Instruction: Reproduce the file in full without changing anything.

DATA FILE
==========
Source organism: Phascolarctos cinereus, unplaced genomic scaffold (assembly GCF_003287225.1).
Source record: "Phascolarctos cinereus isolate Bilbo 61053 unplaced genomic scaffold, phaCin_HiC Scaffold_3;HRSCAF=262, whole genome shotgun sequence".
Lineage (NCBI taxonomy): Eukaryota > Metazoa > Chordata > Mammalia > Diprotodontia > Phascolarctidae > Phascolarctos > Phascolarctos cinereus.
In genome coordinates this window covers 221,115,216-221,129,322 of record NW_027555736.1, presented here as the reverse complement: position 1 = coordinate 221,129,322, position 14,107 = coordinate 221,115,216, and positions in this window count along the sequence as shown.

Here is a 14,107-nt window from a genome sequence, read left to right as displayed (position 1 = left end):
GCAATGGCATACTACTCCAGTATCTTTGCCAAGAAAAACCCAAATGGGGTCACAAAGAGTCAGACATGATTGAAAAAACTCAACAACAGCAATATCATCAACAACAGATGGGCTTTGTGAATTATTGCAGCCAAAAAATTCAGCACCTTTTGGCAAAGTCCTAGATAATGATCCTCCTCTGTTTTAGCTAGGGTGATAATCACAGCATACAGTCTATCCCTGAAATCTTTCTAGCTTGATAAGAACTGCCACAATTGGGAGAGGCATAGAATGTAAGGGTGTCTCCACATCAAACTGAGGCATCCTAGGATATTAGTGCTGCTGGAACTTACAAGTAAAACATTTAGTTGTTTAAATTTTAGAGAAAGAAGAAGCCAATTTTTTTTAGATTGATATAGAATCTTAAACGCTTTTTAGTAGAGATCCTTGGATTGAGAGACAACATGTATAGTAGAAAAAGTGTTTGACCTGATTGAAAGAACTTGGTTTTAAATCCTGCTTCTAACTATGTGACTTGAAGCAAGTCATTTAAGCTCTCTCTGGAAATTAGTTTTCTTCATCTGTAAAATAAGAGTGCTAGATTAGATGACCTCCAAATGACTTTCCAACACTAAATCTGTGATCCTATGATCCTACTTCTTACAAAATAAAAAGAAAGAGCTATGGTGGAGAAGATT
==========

Source organism: Phascolarctos cinereus, unplaced genomic scaffold (assembly GCF_003287225.1).
Source record: "Phascolarctos cinereus isolate Bilbo 61053 unplaced genomic scaffold, phaCin_HiC Scaffold_3;HRSCAF=262, whole genome shotgun sequence".
Lineage (NCBI taxonomy): Eukaryota > Metazoa > Chordata > Mammalia > Diprotodontia > Phascolarctidae > Phascolarctos > Phascolarctos cinereus.
In genome coordinates this window covers 221,115,216-221,129,322 of record NW_027555736.1, presented here as the reverse complement: position 1 = coordinate 221,129,322, position 14,107 = coordinate 221,115,216, and positions in this window count along the sequence as shown.

Here is a 14,107-nt window from a genome sequence, read left to right as displayed (position 1 = left end):
GCAATGGCATACTACTCCAGTATCTTTGCCAAGAAAAACCCAAATGGGGTCACAAAGAGTCAGACATGATTGAAAAAACTCAACAACAGCAATATCATCAACAACAGATGGGCTTTGTGAATTATTGCAGCCAAAAAATTCAGCACCTTTTGGCAAAGTCCTAGATAATGATCCTCCTCTGTTTTAGCTAGGGTGATAATCACAGCATACAGTCTATCCCTGAAATCTTTCTAGCTTGATAAGAACTGCCACAATTGGGAGAGGCATAGAATGTAAGGGTGTCTCCACATCAAACTGAGGCATCCTAGGATATTAGTGCTGCTGGAACTTACAAGTAAAACATTTAGTTGTTTAAATTTTAGAGAAAGAAGAAGCCAATTTTTTTTAGATTGATATAGAATCTTAAACGCTTTTTAGTAGAGATCCTTGGATTGAGAGACAACATGTATAGTAGAAAAAGTGTTTGACCTGATTGAAAGAACTTGGTTTTAAATCCTGCTTCTAACTATGTGACTTGAAGCAAGTCATTTAAGCTCTCTCTGGAAATTAGTTTTCTTCATCTGTAAAATAAGAGTGCTAGATTAGATGACCTCCAAATGACTTTCCAACACTAAATCTGTGATCCTATGATCCTACTTCTTACAAAATAAAAAGAAAGAGCTATGGTGGAGAAGATT